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SmartMoney.com: Investors Taking Back 'Good Will' Extended to Tech Stocks

Aired December 20, 2000 - 2:03 p.m. ET

THIS IS A RUSH TRANSCRIPT. THIS COPY MAY NOT BE IN ITS FINAL FORM AND MAY BE UPDATED.

LOU WATERS, CNN ANCHOR: As we all know, not very long ago technology stocks were the darling of Wall Street. So what's going on?

For the past six years, Tiernan Ray has followed the technology sector and currently writes a column for SmartMoney.com. He joins us from New York.

You heard Bill Dorman just telling us that the Nasdaq is off 50 percent from its March highs. What's going on with these technology stocks?

TIERNAN RAY, SMARTMONEY.COM: Lots of pain, obviously. People are taking back a lot of the good will that they extended to tech stocks earlier in the year based on unreasonable expectations, perhaps. Now I think they're trying to sort of assess how far do we go before we've reached the fundamentals for some of these companies.

WATERS: Is it just unreasonable expectations or -- some of the folks I talked to said the venture capitalists were making unreasonable assumptions in the beginning that like a dot.com company wasn't losing enough money so it wasn't a big enough idea. It seemed to go against all of the traditional approaches to the economy.

RAY: Well, you know, last year we had an environment in August, a year ago August, where we had companies such as Amazon and Yahoo! that were down 60 percent, 40 percent or more by the end of the summer. And clearly that wiped aside a lot of the business plans that were not really technology, they were based on retail sales, phantom profits that would be generated strictly by the Internet. We're now dealing with an environment where we actually have true tech -- companies like Cisco, Dell and Nokia -- and they're trying to figure out what the fundamentals are for those kinds of business plans.

WATERS: And we should not that Cisco Systems is down 10 percent.

The -- there's no question that technology has been good for business worldwide. Is it a matter of rethinking the technology sector and how it applies, perhaps, to the old economy? Is there too sharp a line between what's being described as the old economy and the new economy?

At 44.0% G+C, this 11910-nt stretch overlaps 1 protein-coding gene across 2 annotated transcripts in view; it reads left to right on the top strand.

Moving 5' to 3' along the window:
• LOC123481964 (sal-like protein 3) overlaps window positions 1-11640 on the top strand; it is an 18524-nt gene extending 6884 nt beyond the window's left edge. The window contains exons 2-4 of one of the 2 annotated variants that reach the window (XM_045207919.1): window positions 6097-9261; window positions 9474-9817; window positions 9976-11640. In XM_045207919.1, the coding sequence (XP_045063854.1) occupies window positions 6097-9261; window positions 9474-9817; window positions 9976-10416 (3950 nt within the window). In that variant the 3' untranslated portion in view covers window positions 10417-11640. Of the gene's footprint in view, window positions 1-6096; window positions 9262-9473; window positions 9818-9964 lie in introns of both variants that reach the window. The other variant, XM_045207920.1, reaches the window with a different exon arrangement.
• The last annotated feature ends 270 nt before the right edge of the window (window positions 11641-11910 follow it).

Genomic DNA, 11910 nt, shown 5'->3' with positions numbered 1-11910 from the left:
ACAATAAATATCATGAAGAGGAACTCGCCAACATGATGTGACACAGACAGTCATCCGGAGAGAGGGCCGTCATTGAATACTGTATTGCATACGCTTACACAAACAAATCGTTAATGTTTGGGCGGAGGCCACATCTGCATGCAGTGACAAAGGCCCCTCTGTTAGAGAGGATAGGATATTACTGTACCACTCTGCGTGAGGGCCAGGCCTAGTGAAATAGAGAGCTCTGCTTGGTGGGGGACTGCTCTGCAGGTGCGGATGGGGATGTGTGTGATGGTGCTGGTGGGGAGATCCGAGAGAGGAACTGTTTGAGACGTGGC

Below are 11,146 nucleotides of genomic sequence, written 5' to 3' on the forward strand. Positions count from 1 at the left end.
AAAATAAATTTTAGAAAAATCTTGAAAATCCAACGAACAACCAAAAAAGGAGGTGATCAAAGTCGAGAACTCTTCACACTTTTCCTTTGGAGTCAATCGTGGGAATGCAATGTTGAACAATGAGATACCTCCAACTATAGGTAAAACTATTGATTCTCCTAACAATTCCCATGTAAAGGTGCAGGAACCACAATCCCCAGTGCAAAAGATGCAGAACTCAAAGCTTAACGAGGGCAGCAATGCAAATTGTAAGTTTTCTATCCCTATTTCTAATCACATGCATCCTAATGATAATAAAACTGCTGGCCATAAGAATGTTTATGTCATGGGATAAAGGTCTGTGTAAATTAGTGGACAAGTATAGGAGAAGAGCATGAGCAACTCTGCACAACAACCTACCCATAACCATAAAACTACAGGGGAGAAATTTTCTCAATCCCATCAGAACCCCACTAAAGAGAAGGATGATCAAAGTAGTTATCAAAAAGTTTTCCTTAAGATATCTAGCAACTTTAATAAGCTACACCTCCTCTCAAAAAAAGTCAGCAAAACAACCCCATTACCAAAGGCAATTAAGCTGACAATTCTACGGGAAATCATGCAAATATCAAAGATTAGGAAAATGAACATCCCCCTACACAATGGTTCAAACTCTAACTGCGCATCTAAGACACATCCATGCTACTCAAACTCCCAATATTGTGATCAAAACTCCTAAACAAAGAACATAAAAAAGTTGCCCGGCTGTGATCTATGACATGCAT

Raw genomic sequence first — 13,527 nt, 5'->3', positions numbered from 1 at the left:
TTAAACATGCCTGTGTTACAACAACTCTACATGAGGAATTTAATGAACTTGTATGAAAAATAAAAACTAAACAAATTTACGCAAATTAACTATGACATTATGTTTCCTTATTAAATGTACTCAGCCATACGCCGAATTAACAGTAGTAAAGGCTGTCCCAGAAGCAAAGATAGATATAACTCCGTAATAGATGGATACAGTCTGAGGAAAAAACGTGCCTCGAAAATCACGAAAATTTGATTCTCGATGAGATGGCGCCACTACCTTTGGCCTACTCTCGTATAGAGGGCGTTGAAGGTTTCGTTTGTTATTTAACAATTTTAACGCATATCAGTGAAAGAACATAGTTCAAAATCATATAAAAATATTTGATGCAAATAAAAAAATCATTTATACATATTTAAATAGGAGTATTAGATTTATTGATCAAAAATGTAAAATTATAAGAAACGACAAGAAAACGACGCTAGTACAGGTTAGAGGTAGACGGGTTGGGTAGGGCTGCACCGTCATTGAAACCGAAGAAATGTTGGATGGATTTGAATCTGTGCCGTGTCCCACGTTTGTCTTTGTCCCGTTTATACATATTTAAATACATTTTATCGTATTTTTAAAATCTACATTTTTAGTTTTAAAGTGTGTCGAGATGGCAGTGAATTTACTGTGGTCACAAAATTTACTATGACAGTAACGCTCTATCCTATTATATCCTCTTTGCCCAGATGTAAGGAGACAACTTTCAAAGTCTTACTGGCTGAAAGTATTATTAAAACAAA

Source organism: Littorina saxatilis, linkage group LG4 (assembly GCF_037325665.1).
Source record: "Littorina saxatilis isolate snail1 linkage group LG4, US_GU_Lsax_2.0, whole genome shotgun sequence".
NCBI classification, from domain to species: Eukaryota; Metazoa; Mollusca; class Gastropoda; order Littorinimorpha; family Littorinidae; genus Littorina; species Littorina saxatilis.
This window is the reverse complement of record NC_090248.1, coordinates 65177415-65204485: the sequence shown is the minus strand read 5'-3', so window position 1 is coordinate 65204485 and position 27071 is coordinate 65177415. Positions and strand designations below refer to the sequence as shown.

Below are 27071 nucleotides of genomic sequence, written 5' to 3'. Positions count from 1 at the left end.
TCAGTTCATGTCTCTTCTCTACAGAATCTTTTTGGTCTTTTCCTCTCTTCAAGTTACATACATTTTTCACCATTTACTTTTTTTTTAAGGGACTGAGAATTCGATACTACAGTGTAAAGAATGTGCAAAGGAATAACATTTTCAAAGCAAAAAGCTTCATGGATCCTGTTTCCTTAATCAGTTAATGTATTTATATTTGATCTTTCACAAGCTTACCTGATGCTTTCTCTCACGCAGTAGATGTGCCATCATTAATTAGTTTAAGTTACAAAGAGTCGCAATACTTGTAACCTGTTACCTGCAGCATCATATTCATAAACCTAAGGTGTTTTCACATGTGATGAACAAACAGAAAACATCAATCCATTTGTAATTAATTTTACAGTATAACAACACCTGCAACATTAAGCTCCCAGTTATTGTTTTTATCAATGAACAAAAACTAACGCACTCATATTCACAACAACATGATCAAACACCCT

RAY: Well, again, I think we wiped a lot of that aside when we got rid of, frankly, some of the "me too" companies: the Pets.com and these sorts of companies, Boo.com, that were simply phantom business plans. I don't think there's anything wrong as far as the core technologies assessment of what needs to be built in the economy. The private equity side, the venture capitalists are actually doing a good job of allocating funds there. What has to happen now simply is for the macroenvironment to stabilize, for the Fed to send the right signals to let people to know that they're going to be able to make the real investments they need to make to shore up the telcos, et cetera.

WATERS: So what do you recommend? What are the tech stocks worth getting into?

RAY: Sure. I think some of these are already down quite substantially, and they're interesting to pick up. "Smart Money" magazine recommended -- and I assisted in this -- Nokia and Intel just about a month ago or so. Obviously there's no great bounce in those stocks since then in the upward direction. But we think that both of those are companies that have taken substantial punishment but have fantastic fundamental businesses underlying them in technology. And so those are companies we would be looking to pick up.

WATERS: OK, we're all calling our brokers. Thank you, Tiernan Ray, SmartMoney.com.

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